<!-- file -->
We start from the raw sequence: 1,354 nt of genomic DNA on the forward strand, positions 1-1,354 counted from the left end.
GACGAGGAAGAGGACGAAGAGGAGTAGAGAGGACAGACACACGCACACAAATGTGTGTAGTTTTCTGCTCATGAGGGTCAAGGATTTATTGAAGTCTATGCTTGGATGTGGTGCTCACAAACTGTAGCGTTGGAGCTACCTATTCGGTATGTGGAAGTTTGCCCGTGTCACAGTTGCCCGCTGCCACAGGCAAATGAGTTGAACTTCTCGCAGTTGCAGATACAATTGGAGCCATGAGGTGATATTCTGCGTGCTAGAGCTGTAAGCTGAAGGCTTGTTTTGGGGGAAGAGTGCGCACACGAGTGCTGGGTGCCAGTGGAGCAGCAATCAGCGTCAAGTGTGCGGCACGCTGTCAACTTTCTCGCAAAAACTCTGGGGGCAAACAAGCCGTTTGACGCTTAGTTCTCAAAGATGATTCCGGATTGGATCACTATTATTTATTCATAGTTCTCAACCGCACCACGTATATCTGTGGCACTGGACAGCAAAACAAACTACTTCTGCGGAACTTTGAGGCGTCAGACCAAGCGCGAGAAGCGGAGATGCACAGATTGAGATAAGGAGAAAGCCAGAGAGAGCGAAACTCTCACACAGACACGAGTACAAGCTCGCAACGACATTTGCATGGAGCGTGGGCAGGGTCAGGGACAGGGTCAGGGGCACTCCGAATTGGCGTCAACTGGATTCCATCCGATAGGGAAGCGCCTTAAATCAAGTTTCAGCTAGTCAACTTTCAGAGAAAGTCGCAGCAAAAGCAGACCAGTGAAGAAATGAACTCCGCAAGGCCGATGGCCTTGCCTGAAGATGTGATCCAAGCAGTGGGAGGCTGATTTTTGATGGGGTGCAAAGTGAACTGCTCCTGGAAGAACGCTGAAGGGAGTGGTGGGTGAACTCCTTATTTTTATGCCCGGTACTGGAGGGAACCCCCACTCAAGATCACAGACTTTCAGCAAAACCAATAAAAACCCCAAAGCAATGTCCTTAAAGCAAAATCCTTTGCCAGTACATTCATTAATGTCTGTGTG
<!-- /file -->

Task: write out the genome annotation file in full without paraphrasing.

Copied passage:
We start from the raw sequence: 1,354 nt of genomic DNA on the forward strand, positions 1-1,354 counted from the left end.
GACGAGGAAGAGGACGAAGAGGAGTAGAGAGGACAGACACACGCACACAAATGTGTGTAGTTTTCTGCTCATGAGGGTCAAGGATTTATTGAAGTCTATGCTTGGATGTGGTGCTCACAAACTGTAGCGTTGGAGCTACCTATTCGGTATGTGGAAGTTTGCCCGTGTCACAGTTGCCCGCTGCCACAGGCAAATGAGTTGAACTTCTCGCAGTTGCAGATACAATTGGAGCCATGAGGTGATATTCTGCGTGCTAGAGCTGTAAGCTGAAGGCTTGTTTTGGGGGAAGAGTGCGCACACGAGTGCTGGGTGCCAGTGGAGCAGCAATCAGCGTCAAGTGTGCGGCACGCTGTCAACTTTCTCGCAAAAACTCTGGGGGCAAACAAGCCGTTTGACGCTTAGTTCTCAAAGATGATTCCGGATTGGATCACTATTATTTATTCATAGTTCTCAACCGCACCACGTATATCTGTGGCACTGGACAGCAAAACAAACTACTTCTGCGGAACTTTGAGGCGTCAGACCAAGCGCGAGAAGCGGAGATGCACAGATTGAGATAAGGAGAAAGCCAGAGAGAGCGAAACTCTCACACAGACACGAGTACAAGCTCGCAACGACATTTGCATGGAGCGTGGGCAGGGTCAGGGACAGGGTCAGGGGCACTCCGAATTGGCGTCAACTGGATTCCATCCGATAGGGAAGCGCCTTAAATCAAGTTTCAGCTAGTCAACTTTCAGAGAAAGTCGCAGCAAAAGCAGACCAGTGAAGAAATGAACTCCGCAAGGCCGATGGCCTTGCCTGAAGATGTGATCCAAGCAGTGGGAGGCTGATTTTTGATGGGGTGCAAAGTGAACTGCTCCTGGAAGAACGCTGAAGGGAGTGGTGGGTGAACTCCTTATTTTTATGCCCGGTACTGGAGGGAACCCCCACTCAAGATCACAGACTTTCAGCAAAACCAATAAAAACCCCAAAGCAATGTCCTTAAAGCAAAATCCTTTGCCAGTACATTCATTAATGTCTGTGTG